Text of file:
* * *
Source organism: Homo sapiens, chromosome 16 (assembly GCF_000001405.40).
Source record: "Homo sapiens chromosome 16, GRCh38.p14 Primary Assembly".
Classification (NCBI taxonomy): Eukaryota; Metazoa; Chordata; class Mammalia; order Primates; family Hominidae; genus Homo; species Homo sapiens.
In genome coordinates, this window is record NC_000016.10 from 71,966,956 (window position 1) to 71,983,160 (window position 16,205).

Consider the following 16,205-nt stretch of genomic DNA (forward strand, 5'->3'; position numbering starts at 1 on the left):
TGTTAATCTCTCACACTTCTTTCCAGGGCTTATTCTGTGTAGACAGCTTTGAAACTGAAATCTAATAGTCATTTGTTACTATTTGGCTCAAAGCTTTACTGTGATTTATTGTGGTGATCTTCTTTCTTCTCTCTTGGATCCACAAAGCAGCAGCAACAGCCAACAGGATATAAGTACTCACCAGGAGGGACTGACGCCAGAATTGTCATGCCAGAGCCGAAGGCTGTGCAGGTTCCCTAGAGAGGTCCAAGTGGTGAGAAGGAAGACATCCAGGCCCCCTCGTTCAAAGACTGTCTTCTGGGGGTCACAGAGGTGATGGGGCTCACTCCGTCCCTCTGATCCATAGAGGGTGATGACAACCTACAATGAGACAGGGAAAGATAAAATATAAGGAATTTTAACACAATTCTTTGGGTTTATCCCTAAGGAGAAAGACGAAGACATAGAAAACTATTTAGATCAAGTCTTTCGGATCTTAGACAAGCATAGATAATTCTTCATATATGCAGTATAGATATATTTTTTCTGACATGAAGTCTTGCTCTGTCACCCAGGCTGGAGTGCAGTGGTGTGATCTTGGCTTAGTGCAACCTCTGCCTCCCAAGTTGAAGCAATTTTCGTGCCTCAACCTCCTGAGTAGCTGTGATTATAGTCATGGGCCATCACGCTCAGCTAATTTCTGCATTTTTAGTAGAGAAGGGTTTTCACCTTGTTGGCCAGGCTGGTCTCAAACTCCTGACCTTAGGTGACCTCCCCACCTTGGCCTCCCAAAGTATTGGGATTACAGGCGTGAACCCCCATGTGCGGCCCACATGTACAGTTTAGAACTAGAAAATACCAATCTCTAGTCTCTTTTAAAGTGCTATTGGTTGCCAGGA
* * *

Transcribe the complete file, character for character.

Source organism: Homo sapiens, chromosome 16 (assembly GCF_000001405.40).
Source record: "Homo sapiens chromosome 16, GRCh38.p14 Primary Assembly".
Classification (NCBI taxonomy): Eukaryota; Metazoa; Chordata; class Mammalia; order Primates; family Hominidae; genus Homo; species Homo sapiens.
In genome coordinates, this window is record NC_000016.10 from 71,966,956 (window position 1) to 71,983,160 (window position 16,205).

Consider the following 16,205-nt stretch of genomic DNA (forward strand, 5'->3'; position numbering starts at 1 on the left):
TGTTAATCTCTCACACTTCTTTCCAGGGCTTATTCTGTGTAGACAGCTTTGAAACTGAAATCTAATAGTCATTTGTTACTATTTGGCTCAAAGCTTTACTGTGATTTATTGTGGTGATCTTCTTTCTTCTCTCTTGGATCCACAAAGCAGCAGCAACAGCCAACAGGATATAAGTACTCACCAGGAGGGACTGACGCCAGAATTGTCATGCCAGAGCCGAAGGCTGTGCAGGTTCCCTAGAGAGGTCCAAGTGGTGAGAAGGAAGACATCCAGGCCCCCTCGTTCAAAGACTGTCTTCTGGGGGTCACAGAGGTGATGGGGCTCACTCCGTCCCTCTGATCCATAGAGGGTGATGACAACCTACAATGAGACAGGGAAAGATAAAATATAAGGAATTTTAACACAATTCTTTGGGTTTATCCCTAAGGAGAAAGACGAAGACATAGAAAACTATTTAGATCAAGTCTTTCGGATCTTAGACAAGCATAGATAATTCTTCATATATGCAGTATAGATATATTTTTTCTGACATGAAGTCTTGCTCTGTCACCCAGGCTGGAGTGCAGTGGTGTGATCTTGGCTTAGTGCAACCTCTGCCTCCCAAGTTGAAGCAATTTTCGTGCCTCAACCTCCTGAGTAGCTGTGATTATAGTCATGGGCCATCACGCTCAGCTAATTTCTGCATTTTTAGTAGAGAAGGGTTTTCACCTTGTTGGCCAGGCTGGTCTCAAACTCCTGACCTTAGGTGACCTCCCCACCTTGGCCTCCCAAAGTATTGGGATTACAGGCGTGAACCCCCATGTGCGGCCCACATGTACAGTTTAGAACTAGAAAATACCAATCTCTAGTCTCTTTTAAAGTGCTATTGGTTGCCAGGA